The thermal treatment under the aforementioned conditions forms an intermediate piece including a layer formed of forest microcolumns (layer height: about 1 to about 20 μm, average diameter of the microcolumns: about 0.2 to about 3 μm), and a thin film provided on the layer and having a thickness of about 0.1 to about 10 μm. Thereafter, the layer formed of the forest microcolumns is cut in parallel with the surface layer through application of, for example, thermal stress, shear stress, or tensile force, to thereby yield a material including the substrate and a layer formed of the titanium-oxide- or titanium-alloy-oxide-formed forest microcolumns exposed on at least a portion of the substrate (i.e., the entirety of the thin film, which is provided on the layer formed of the forest microcolumns on the substrate, may be exfoliated from the layer, or a portion of the thin film may fail to be exfoliated and remain on the layer), as well as a material including the thin film, numerous continuous small-width protrusions which are provided thereon, and forest microcolumns formed on the protrusions, wherein the protrusions and microcolumns are formed of titanium oxide or a titanium alloy oxide and exposed on the thin film.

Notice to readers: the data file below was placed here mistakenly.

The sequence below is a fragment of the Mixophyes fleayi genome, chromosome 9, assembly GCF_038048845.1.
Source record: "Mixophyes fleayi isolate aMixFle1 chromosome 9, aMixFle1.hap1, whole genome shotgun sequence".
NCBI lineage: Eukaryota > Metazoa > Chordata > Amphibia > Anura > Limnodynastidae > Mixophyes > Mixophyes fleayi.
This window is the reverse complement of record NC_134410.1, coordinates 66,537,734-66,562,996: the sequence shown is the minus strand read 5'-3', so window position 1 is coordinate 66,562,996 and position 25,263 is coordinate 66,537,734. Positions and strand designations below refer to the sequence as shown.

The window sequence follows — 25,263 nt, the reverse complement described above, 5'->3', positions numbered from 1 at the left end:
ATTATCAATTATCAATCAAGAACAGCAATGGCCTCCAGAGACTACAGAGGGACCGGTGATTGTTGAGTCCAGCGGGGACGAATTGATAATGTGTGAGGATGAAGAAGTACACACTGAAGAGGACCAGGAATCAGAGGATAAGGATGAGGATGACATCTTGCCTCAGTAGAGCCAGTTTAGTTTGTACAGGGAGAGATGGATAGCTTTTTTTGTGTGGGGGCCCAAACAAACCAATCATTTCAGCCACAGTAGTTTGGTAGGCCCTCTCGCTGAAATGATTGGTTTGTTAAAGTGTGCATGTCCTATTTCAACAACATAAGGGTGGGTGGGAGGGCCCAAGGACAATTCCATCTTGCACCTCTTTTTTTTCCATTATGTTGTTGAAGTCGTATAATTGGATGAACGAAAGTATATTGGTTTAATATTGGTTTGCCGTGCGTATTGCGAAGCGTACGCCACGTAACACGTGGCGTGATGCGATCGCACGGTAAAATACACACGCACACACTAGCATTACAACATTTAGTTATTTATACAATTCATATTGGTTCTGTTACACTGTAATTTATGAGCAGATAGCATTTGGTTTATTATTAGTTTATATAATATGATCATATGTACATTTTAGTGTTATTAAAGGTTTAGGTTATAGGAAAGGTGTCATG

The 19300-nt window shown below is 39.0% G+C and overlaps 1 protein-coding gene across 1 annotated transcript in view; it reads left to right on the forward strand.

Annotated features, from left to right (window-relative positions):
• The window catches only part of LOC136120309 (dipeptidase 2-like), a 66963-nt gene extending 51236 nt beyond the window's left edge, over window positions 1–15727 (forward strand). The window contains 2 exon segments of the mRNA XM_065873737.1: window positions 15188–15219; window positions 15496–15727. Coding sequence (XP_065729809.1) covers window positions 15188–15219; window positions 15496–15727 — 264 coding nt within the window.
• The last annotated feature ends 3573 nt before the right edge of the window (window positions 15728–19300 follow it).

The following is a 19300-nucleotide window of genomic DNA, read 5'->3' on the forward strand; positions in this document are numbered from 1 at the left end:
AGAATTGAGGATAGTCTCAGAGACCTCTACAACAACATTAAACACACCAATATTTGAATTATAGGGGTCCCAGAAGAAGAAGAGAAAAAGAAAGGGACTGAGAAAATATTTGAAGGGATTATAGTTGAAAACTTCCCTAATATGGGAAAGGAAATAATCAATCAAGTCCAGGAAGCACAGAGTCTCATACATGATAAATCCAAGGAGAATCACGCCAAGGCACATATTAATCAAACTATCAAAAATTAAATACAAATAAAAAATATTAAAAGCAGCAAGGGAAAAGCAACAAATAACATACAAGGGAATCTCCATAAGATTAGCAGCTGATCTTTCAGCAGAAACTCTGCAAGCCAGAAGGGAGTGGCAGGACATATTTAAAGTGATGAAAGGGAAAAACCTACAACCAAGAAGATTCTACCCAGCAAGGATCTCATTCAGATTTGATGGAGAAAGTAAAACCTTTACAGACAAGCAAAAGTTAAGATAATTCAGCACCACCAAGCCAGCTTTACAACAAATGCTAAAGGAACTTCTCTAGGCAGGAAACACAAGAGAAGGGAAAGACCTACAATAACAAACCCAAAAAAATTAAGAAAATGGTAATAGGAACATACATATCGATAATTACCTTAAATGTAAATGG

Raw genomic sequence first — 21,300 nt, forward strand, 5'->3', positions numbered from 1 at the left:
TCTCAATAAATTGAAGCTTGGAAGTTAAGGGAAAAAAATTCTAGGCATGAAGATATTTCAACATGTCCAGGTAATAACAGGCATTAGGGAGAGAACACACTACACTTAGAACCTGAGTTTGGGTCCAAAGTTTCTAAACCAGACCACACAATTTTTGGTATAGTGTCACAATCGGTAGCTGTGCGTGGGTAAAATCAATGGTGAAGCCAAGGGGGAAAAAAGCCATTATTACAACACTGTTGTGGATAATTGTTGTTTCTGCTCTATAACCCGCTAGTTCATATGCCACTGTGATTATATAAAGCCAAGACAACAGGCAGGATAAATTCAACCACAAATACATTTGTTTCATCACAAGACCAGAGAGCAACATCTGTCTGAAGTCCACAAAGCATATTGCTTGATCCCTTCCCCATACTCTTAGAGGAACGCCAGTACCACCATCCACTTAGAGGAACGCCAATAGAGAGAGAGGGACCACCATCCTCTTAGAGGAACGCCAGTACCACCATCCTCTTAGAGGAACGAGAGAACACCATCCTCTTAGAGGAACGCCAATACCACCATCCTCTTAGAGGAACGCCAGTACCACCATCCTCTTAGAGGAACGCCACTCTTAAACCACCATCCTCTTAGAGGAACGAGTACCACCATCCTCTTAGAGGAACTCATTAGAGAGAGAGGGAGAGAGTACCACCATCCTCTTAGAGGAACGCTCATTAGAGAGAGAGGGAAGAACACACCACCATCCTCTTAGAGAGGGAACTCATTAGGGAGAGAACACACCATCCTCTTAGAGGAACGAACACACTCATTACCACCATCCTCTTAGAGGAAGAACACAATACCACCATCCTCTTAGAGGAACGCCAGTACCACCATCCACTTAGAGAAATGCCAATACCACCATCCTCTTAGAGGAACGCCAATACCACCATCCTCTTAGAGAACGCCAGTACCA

When the layer formed of the forest microcolumns is cut in parallel with the surface layer through application of thermal stress, for example, either of a surface and a back surface of the substrate is cooled or heated, to thereby provide a difference in temperature between these surfaces. In this case, cooling is performed by, for example, bringing the surface or the back surface of the aforementioned hot intermediate piece into contact with a cooling object (e.g., a stainless steel block), or blowing cooling air (air of ambient temperature) to the surface or the back surface of the aforementioned hot intermediate piece. When the hot intermediate piece is left to cool, thermal stress is generated, but the stress is small.

When the layer formed of the forest microcolumns is cut in parallel with the surface layer through application of shear stress, for example, friction force is applied to the surface and the back surface of the aforementioned intermediate piece in relatively opposite directions. When the layer formed of the forest microcolumns is cut in parallel with the surface layer through application of tensile force, for example, tensile force is applied to the surface and the back surface of the aforementioned intermediate piece in opposite directions perpendicular to the surfaces by means of, for example, vacuum suction pads. In the case where only a material in which the layer formed of the titanium-oxide- or titanium-alloy-oxide-formed forest microcolumns is exposed on at least a portion of the substrate is separated from the entirety, there may be removed, through grinding, sputtering, or a similar technique, a portion of the aforementioned intermediate piece, the portion corresponding to a material including the thin film, numerous continuous small-width protrusions which are provided thereon and formed of titanium oxide or a titanium alloy oxide, and forest microcolumns exposed on the protrusions.